4. Sometimes a diabetic's blood sugars are too low. To bring them up, they must take in glucose by way of eating or drinking something with sugar in it.

5. Neither low blood sugars or high blood sugars are good. Lows can make a person pass out if extreme. Highs are more dangerous in the long run and cause complications like heart disease.

6. There are 2 different kinds of diabetes.
-Type 1: USED to be referred to as juvenile or childhood diabetes. This type of diabetes means that the person's pancreas no longer works and that to STAY ALIVE they must inject insulin; either through a syringe or a pump.
- Type 2: USED to be called Adult Onset diabetes. This type of diabetes means that the insulin your body makes is no longer effective, or as effective as it should be. This type is usually treated with oral medication but some patients also inject insulin.

7. Adults can be diagnosed as Type 1.

8. Children can be diagnosed as Type 2.

9. Currently, there is no cure for diabetes.

10. You could give yourself shots if you had to do so to survive.

I know this post sounds negative, and I'm sorry for that. I'm really not angry or anything, my purpose is really to get more information out about diabetes.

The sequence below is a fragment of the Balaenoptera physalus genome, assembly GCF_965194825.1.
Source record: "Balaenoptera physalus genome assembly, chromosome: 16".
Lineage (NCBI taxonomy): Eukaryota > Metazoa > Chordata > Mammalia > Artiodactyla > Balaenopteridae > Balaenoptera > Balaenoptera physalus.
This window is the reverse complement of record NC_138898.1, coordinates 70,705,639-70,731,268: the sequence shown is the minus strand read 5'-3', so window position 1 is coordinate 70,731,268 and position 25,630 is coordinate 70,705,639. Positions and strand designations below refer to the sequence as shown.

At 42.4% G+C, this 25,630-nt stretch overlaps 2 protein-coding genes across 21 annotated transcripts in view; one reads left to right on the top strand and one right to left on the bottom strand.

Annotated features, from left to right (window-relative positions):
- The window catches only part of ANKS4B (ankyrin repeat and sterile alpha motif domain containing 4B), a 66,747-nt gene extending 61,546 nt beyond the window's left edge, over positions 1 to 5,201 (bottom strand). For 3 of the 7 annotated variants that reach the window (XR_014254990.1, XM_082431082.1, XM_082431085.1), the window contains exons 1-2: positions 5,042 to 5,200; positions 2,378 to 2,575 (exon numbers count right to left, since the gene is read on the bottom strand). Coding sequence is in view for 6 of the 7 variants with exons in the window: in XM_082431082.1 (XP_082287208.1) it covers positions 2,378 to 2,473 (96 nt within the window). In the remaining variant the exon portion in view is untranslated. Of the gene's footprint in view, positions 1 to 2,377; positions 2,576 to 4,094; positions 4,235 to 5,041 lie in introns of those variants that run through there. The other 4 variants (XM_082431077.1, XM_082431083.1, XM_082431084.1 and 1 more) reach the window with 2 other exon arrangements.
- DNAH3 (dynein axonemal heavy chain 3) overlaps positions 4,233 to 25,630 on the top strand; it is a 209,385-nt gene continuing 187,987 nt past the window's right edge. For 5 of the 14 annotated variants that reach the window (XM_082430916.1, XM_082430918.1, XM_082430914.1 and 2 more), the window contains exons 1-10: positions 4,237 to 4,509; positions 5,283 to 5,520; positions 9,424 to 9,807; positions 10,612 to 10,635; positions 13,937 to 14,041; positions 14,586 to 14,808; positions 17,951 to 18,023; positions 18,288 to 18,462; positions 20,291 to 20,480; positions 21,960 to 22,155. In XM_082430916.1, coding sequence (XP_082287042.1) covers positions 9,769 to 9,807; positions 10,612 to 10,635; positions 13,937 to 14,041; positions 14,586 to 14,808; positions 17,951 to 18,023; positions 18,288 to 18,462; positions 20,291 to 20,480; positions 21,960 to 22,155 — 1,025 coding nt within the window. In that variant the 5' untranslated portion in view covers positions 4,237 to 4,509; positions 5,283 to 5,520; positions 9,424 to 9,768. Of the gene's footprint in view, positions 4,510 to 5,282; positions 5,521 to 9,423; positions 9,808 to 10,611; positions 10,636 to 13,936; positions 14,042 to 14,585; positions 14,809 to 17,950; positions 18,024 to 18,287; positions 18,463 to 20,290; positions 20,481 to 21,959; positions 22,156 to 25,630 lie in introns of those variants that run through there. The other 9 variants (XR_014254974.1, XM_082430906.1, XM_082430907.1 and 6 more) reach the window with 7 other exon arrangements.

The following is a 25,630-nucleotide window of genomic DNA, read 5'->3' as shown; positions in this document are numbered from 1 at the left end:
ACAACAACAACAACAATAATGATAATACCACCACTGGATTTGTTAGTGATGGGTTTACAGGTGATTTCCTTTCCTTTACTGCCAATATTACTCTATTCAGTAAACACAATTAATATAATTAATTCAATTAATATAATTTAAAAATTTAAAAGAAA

Thursday, December 22, 2011

one crazy morning

Ever have the kind of morning where you feel like you're moving in slow motion or making backward progress? This was me on Sunday.

First of all, I woke up a little later than I should have. We have Church services which start at 9:00 am. (I do love the early schedule though, and am NOT looking forward to changing this coming January) which means I need to be in the shower by like 7:15 am or none of us is going to get there in time. Well, it was about 7:30 before I even turned on the water.

Then I realized that I'd have to change my site. Yea, love a shower with no site! But that also means I'll need a little longer than necessary in the bathroom. After I'd finally gotten myself ready for the day, the kids still were not dressed and I hadn't eaten anything yet.

Then I was having all sorts of wardrobe problems. I decided to put on a skirt though, that I haven't worn in about 3 years. When I weighed in at Weight Watchers the day before I found out I was about 10 pounds down over the previous year's weight! Go me. So, I fit into that skirt that I hadn't worn. Yea!